Revenge of the Rats! The Legend of Hatto

Sometime in the tenth century, so the story goes, a great famine hit the Rhine valley. The summer and fall seasons had been so wet that the grain rotted in the fields before the farmers could harvest. As winter hit, they ran out their food stores; they were starving. Desperate, they turned to Hatto, the wealthy Archbishop of Mainz, whose granaries were filled to overflowing.

Some stories say that Hatto charged the people such a steep price for the grain that they began to rebel. Some stories say he was just sick of their begging. Either way, Hatto finally announced that everyone without food should come to his barn on a certain day, and he would give them grain.

On that day, people came from all over the countryside, and filled the bishop’s barn until it couldn’t hold a single more person. Then Hatto ordered the barn doors locked and set fire to the barn, burning all the peasants to death.

‘I’faith, ’tis an excellent bonfire!’ quoth he,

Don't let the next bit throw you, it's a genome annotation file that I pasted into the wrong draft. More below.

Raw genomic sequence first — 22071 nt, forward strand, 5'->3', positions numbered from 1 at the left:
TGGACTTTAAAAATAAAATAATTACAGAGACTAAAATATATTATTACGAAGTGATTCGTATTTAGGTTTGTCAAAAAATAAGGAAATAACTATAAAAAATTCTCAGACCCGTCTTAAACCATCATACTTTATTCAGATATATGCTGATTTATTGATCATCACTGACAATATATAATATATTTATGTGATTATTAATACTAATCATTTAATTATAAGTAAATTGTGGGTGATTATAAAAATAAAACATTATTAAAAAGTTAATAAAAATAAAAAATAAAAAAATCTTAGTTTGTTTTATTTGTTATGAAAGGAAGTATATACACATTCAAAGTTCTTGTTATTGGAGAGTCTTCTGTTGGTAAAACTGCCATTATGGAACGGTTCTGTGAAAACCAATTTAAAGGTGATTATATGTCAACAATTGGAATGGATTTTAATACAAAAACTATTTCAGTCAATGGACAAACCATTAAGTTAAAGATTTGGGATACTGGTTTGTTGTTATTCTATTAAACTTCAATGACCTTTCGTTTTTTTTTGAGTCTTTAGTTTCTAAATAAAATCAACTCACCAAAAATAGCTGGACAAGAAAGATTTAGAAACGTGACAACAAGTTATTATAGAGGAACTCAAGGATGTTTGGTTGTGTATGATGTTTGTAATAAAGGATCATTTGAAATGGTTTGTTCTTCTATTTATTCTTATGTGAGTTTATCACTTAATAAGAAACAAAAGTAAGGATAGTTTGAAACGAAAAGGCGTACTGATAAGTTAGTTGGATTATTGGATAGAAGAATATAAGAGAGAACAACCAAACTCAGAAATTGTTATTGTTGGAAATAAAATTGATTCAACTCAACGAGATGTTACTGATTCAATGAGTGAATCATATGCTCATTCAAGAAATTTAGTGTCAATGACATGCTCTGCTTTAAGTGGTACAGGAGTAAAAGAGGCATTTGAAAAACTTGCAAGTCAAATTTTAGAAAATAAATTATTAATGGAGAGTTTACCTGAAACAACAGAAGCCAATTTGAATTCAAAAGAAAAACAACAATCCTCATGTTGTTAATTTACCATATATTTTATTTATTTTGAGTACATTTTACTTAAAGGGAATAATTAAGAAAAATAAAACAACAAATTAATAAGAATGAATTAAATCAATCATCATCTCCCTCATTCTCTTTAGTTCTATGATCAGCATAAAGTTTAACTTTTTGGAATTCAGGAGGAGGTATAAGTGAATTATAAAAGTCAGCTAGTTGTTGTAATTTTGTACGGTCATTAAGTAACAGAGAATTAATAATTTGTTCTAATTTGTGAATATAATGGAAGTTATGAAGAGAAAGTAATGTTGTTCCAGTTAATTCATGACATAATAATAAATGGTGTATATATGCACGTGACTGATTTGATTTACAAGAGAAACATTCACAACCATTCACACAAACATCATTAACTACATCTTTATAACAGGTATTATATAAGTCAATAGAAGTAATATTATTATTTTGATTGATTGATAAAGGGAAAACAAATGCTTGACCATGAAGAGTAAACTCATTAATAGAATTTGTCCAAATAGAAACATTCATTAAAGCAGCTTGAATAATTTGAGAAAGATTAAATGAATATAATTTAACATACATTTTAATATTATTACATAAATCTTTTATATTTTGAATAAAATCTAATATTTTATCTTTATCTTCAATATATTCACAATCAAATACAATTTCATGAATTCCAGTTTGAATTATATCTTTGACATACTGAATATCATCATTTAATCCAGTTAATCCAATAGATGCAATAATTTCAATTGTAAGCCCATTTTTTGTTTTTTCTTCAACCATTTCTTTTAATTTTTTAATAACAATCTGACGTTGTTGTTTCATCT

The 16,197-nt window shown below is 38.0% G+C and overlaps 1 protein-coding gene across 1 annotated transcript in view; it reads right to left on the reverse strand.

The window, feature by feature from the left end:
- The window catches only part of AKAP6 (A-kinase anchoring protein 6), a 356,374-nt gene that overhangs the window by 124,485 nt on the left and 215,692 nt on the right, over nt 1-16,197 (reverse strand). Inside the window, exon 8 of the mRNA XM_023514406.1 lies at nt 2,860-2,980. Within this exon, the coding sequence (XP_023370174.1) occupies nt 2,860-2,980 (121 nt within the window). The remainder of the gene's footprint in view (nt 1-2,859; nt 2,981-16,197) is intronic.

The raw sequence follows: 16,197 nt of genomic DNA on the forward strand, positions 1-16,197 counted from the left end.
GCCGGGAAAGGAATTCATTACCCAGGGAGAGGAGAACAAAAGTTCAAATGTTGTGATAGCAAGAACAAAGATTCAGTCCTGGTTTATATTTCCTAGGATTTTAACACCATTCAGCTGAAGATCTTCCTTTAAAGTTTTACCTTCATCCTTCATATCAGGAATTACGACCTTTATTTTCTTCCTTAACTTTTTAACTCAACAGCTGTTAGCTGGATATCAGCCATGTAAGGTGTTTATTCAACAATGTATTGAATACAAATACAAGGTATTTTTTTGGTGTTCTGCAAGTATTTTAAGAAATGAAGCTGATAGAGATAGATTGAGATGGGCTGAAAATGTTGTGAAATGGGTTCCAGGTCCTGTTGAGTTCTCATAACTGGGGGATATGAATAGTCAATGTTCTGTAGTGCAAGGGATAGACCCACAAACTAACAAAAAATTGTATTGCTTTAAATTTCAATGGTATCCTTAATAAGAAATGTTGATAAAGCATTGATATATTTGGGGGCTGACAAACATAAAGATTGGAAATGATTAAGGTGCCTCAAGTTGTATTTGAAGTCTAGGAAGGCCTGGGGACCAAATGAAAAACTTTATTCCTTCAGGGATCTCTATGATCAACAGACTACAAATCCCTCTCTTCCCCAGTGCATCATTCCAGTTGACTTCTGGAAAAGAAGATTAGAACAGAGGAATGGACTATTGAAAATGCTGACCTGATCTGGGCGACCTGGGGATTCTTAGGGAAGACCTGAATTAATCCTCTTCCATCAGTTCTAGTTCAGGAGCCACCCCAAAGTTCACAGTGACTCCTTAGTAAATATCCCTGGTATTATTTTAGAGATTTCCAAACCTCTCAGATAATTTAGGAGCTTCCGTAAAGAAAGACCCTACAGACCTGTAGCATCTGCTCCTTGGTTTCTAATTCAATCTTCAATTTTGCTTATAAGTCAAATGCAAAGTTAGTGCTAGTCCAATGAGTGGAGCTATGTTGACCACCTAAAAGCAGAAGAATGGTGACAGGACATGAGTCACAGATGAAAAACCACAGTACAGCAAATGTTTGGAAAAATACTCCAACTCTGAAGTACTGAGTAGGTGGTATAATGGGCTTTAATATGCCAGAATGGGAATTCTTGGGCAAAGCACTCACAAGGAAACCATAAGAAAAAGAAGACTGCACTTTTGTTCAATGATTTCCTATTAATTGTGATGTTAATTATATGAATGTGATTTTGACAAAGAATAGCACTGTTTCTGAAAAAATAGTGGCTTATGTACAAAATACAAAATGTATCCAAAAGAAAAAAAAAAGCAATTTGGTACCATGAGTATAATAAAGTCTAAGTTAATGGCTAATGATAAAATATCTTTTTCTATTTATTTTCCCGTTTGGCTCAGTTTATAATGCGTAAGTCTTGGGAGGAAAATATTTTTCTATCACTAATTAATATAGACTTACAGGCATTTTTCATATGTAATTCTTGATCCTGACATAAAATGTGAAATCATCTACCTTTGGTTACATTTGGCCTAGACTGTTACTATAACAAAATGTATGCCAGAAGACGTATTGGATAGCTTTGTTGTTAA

‘And the country is greatly obliged to me
For ridding it, in these times forlorn,
Of rats that only consume the corn.’

Then Hatto went home to a good dinner, retired to bed, and slept like a baby.

The next morning, the servants ran to the Bishop and reported that ten thousand rats had eaten all the corn in the granaries, and were now converging on the Bishop’s palace. Terrified,
the Bishop had himself rowed out to his stronghold, a tower on an island in the middle of the Rhine. The rats dove into the river, swam to the island, swarmed the tower, and ate the bishop alive.

NewImageIllustration from the Nuremberg Chronicle, by Hartmann Schedel (1440-1514)
Image: Wikipedia

Down on his knees the Bishop fell,
And faster and faster his beads did he tell,
As louder and louder drawing near
The gnawing of their teeth he could hear.

And in at the windows and in at the door,
And through the walls helter-skelter they pour,
And down from the ceiling and up through the floor,
From the right and the left, from behind and before,
From within and without, from above and below,
And all at once to the Bishop they go.

They have whetted their teeth against the stones,
And now they pick the Bishop’s bones:
They gnaw’d the flesh from every limb,
For they were sent to do judgment on him!

The poem that tells this tale is called God’s Judgment on a Wicked Bishop, by English poet Robert Southey. The legend itself is an old one.